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THE United Kingdom has agreed to become Asean’s latest dialogue partner—the first of such cooperation with the region in 25 years.
According to its embassy in Manila, the collaboration will lead to closer ties between the UK and the bloc covering matters on trade, investments, climate change, the environment, science and technology, as well as education.
British Foreign Secretary Dominic Raab joined a virtual ceremony with Asean Foreign Ministers, where they welcomed the UK as a “dialogue partner.”
Since submitting its application in June 2020, Raab has attended two UK-Asean Ministerial Meetings, and has hosted the Asean Chair at the G7 Foreign and Development Ministers’ Meeting in May.
The UK acknowledges the Asean an influential group of 10 member-countries in the Indo-Pacific. By becoming its dialogue partner, the European country will formalize its relations with the group by attending annual foreign and economic ministers’ meetings, along with other ministerial engagements.
For the UK, a dialogue partner status puts it at the heart of the Indo-Pacific. It will work with Asean and its members on key shared challenges such as maritime security and transnational crime, boost economies through trade, and strengthen cooperation on issues such as the pandemic and climate change.
BRITISH Ambassador to the Philippines Daniel Pruce said, “I am immensely proud that the UK has been accepted as the first new Asean dialogue partner in 25 years. This will lead to more trade, better security cooperation and greater people-to-people links for [us] and Asean, alongside our strong and growing bilateral relationship with the Philippines.”
Pruce added, “Achieving this status is a key step forward in the UK’s Indo-Pacific tilt, and can only serve to help the UK and Asean member-states work even more closely together on some of the key global challenges—including climate and ‘Covid.’”
He shared that Raab has visited Southeast Asia five times since becoming foreign secretary, which demonstrates the growing importance of the Indo-Pacific, as set out in UK’s Integrated Review.
For the envoy, the announcement comes at a time of growing UK defense and security cooperation in the Indo-Pacific, as the said country’s Carrier Strike Group, led by the HMS Queen Elizabeth, is in the region and has completed a series of engagements with a range of Asean partners, with further interactions planned in the coming months.
In June the UK formally launched accession negotiations with nations belonging to the CPTPP, or the Comprehensive and Progressive Agreement for Trans-Pacific Partnership, which is one of the largest free-trade areas in the world, accounting for 13 percent of global gross domestic product (GDP) in 2019. Four Asean states: Singapore, Vietnam, Malaysia and Brunei, are its members.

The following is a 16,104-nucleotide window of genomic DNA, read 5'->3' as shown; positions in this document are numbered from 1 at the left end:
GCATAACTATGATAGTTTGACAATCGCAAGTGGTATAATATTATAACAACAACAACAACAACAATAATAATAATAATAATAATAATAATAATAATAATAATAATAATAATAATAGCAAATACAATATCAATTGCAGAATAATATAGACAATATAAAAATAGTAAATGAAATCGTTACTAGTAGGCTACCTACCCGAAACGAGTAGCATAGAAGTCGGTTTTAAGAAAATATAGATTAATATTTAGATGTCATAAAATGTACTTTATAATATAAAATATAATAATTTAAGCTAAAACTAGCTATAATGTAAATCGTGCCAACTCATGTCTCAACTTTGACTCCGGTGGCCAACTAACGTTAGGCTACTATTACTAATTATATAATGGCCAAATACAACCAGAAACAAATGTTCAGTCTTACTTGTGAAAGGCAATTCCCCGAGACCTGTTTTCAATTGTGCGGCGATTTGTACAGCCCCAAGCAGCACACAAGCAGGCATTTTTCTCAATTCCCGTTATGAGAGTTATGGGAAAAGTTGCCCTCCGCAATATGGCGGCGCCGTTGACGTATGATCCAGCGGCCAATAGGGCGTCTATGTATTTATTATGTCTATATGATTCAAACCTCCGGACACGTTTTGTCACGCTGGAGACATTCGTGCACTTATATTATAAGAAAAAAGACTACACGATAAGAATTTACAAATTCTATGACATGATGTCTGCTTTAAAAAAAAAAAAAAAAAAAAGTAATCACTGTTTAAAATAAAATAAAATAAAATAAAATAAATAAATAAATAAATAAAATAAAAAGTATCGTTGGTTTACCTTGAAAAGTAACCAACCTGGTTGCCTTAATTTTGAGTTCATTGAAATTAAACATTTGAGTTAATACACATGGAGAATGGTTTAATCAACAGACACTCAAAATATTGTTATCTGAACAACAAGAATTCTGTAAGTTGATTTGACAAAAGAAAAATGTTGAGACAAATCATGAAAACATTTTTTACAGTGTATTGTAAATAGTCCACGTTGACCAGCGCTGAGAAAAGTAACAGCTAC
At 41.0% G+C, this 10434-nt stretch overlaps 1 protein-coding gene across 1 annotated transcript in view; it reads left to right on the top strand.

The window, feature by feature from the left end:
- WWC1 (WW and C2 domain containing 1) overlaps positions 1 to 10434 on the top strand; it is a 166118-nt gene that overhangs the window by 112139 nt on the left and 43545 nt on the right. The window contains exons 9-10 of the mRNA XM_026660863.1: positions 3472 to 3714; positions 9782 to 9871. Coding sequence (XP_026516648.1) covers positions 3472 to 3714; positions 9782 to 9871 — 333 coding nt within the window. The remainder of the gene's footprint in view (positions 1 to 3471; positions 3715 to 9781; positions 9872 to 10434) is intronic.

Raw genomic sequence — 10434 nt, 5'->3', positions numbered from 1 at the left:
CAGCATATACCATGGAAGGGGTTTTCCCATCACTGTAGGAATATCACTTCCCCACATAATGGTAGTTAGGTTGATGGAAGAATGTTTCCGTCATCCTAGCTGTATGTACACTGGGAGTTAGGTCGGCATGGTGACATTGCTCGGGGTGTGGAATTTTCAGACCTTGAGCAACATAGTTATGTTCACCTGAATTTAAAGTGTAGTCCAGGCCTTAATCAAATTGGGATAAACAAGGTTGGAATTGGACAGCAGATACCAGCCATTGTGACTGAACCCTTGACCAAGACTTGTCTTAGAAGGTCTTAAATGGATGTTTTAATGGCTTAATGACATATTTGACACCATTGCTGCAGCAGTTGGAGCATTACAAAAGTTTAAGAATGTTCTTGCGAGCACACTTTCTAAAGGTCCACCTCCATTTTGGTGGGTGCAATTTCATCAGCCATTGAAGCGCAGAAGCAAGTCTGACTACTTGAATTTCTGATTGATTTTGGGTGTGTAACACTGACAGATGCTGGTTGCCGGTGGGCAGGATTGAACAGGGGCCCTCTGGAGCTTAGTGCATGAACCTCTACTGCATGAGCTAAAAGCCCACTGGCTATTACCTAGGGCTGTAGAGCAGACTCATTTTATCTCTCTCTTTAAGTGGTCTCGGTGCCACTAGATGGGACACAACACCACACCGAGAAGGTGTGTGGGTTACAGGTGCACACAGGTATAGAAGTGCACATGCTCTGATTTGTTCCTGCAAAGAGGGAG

Safeguard of key pillars
MEANWHILE, Raab commented: “I am delighted that the UK has…formally become a dialogue partner of the Asean bloc—the first new country in 25 years…Our closer ties with Asean will help create green jobs, reinforce our security cooperation, promote tech and science partnerships, [as well as] safeguard key pillars of international law, like the United Nations Convention on the Law of the Sea.”
According to the foreign secretary, the new agreement will also help the UK to deepen economic links with the region, which has a combined GDP of $3.2 trillion. Total trade between the UK and Asean was £32.3 billion in the four quarters up to the end of the first three months of 2021, with a huge potential to boost such trade, while creating local jobs.
For UK’s International Trade Secretary Liz Truss, this latest development shows Global Britain in action, forging stronger relationships around the world as an independent trading nation.
“Along with CPTPP accession and deals with countries like Singapore and Vietnam, this will help unlock opportunities for British businesses in a high-growth region of more than 650 million people, allowing them to expand and create jobs across the UK,” Truss stated.
The embassy also shared that the UK is already a dialogue partner of the regional policing body ASEANAPOL, or the Asean Chiefs of National Police, where the Philippines also is a member.
Other Asean dialogue partners are Australia, Canada, China, the European Union, India, Japan, South Korea, New Zealand, Russia and the United States.